Success in Hockey, Success in Life

There comes a time in hockey when players realize that they are no longer the ‘go to player’. When this happens, the success of the individual is a direct result of how they handle these situations. As players continue to strive to succeed, they often run into roadblocks. As a player moves up the ladder and into higher levels of play, there is a sort of funnel effect. At each rung of the ladder a lot of players are left behind wondering what they did wrong or frustrated because they did not achieve their goal.

Players have to understand that despite playing ‘AAA’ hockey throughout their youth hockey careers, they may only be an average player on a Junior A team. Nothing is guaranteed to you and the earlier you realize this, the easier it will be to attempt to transition to the next level. This is the case for the ultra skilled players and the bubble players. What most people do not understand is these roles can swap over and over again.

What decides this is the amount of work, effort and dedication you have to hockey. If you want to play college hockey or higher, you have to understand the effort that you put in will have a direct impact on your success. If you were the Captain of your Midget team, you may struggle to stay in the lineup in a league like the NAHL or USHL. These leagues are pulling players from all over the world and the funnel effect is clearly seen. Where your Midget team covered a region or players, your Junior team now covers at least a nations worth of the best players.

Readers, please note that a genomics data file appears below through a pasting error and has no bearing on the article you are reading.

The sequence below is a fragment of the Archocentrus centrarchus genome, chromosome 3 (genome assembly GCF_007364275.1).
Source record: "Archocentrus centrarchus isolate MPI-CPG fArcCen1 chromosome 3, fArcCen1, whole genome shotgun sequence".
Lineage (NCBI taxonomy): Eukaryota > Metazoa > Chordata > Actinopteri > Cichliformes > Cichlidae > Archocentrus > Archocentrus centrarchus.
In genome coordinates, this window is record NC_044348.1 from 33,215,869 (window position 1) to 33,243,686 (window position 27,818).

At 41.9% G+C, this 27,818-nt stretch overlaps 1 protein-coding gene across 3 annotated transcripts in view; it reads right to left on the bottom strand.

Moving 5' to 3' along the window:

So how do you excel at this level and push towards the next level? By remaining positive, working hard, and doing the intangibles. You have to really evaluate how bad you want it and then formulate a game plan to achieve your goals. The funny thing is, this isn’t just carried through in hockey, but also in life.

Spending an extra half hour in the weight room is no different than spending an extra half hour with your professor going over lecture notes. Using extra time on-ice after practice is no different than taking a free class offered by your employer to further your knowledge and career.

For some of you who may be reading this, you are bogged down, depressed and unhappy with the current situation. Maybe you aren’t getting the ice time you think you deserve or maybe you aren’t contributing on the scoresheet as you would like to. My advice to you is to put everything in perspective and acknowledge the fact that nothing is given to you, in hockey or in life. Whether you put in the work on the ice, in the classroom or in the office, effort, drive and determination will be the only ways you can reach your goals and achieve success.

Don’t let the little things get to you and remember that once today is over, you can never get that time back. Do not take an off day for granted and go the step further in anything you do. Understand that every time you are putting forth the extra effort, there are 10 other people who are chasing the same goals that are also putting in the work. Never underestimate this and always strive for success!

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